Memorandum of Conversation, by the Under Secretary of State (Welles)

The French Ambassador called to see me this morning at my request. I told the Ambassador that I had asked him to come in in order to deliver to him a message from the President, but that in order that the Ambassador could understand fully the question regarding which I wanted to speak to him, I wished to give him a brief résumé of the incidents involved in the project of Mr. Wertheimer and Senator de la Grange. I then informed the Ambassador that I had heard Wertheimer named some six weeks ago at the time of the visit to the United States of the French aviation mission and that I had at that time inquired of the Ambassador whether he had any connection with that mission. I reminded the Ambassador that he had told me there was no connection whatever. The Ambassador replied that he remembered the incident perfectly and confirmed what he had then told me. I then informed the Ambassador of Mr. Bullitt’s recent telegrams on the subject and of the nature of the Department’s replies to those telegrams.

I told the Ambassador that the specific reason for my seeing him, since I understood that Senator de la Grange was coming to Washington immediately after his arrival in New York with a letter addressed to the Ambassador explaining the purpose of his mission, was to ask the Ambassador to tell him that the President, although Senator de la Grange had been a personal friend of the President’s for more than twenty-five years, did not feel able to receive him so long as he was in the United States on this particular errand. The President, I said, would always be glad to receive him as a personal friend but not [Page 507] when he came to the United States in furtherance of this particular project. I emphasized to the Ambassador the various points contained in the Department’s telegraphic instruction No. 150 of March 10, 6 p.m. to Ambassador Bullitt46a and the Ambassador said that he understood the situation fully and concurred emphatically in the position taken by this Government. The Ambassador said that it happened that Senator de la Grange had for long been a personal friend of himself and of his family and that it would be very easy for him to explain to him personally the situation and the reasons for the President’s request. I expressed to the Ambassador my appreciation of his interest in the matter and of his willingness to transmit this message.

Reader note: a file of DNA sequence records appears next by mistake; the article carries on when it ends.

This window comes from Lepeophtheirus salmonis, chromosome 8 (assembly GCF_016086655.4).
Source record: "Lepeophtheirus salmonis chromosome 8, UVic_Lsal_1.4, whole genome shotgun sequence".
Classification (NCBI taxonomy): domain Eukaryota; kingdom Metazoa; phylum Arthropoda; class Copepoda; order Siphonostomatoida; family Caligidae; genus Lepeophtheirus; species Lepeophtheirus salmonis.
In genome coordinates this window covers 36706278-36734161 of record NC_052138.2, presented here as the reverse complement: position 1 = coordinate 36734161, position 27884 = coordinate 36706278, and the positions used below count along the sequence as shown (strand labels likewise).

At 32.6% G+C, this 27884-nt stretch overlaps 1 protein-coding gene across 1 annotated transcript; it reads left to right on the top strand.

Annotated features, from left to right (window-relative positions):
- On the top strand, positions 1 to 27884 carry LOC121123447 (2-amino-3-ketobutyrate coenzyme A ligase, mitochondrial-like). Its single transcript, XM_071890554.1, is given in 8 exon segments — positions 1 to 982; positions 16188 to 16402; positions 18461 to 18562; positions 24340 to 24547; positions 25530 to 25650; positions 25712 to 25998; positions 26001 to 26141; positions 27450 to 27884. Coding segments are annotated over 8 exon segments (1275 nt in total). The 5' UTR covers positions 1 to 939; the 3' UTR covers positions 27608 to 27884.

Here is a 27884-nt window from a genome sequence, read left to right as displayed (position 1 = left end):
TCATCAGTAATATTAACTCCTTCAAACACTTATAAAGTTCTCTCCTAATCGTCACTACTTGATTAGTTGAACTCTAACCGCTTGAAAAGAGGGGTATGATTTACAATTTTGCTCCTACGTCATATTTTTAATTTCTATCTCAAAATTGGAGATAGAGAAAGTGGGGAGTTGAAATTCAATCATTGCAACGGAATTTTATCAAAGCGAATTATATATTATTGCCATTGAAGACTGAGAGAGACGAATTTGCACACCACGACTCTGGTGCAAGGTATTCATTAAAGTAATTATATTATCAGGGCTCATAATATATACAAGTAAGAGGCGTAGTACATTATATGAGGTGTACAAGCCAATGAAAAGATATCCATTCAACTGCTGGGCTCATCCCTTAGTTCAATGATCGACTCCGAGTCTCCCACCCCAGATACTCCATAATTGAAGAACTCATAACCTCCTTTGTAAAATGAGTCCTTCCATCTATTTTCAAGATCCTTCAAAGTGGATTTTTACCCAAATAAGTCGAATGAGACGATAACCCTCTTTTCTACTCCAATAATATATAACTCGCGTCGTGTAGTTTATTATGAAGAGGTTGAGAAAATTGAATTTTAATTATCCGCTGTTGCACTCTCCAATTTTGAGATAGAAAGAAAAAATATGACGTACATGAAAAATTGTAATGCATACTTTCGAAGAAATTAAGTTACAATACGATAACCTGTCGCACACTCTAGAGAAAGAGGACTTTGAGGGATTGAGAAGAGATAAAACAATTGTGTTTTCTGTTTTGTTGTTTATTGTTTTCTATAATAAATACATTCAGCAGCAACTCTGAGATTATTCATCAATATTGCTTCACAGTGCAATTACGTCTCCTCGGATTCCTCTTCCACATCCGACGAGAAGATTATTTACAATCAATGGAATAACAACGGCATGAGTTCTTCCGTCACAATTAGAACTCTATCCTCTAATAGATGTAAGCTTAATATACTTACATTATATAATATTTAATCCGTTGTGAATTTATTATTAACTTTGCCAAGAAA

The Ambassador spoke at some length on the European situation and on the Far Eastern situation but gave me no information which we had not received with the exception of one item of interest. The Ambassador told me that he had just had a report from his Foreign Office transmitting a communication from the French Consul General in Munich,47 whom the Ambassador considered to be one of the ablest French representatives in Germany, and in this communication the Consul General had stated that at a recent private meeting which Hitler had had with some high German officials and with some army generals Hitler had stated that in view of the conditions in Germany and the general European situation, Germany would unquestionably have to resort to war and he pled for the devotion and loyal support of those present. The Ambassador remarked that this kind of information was very different from the optimistic impressions being given to his Government by the British Ambassador48 in Berlin and that it also seemed to be entirely counter to the desires and policies of Marshal Goering.49

  1. Not printed.
  2. Louis Jousset.
  3. Sir Nevile Henderson.
  4. Hermann Göring, German Reich Air Minister.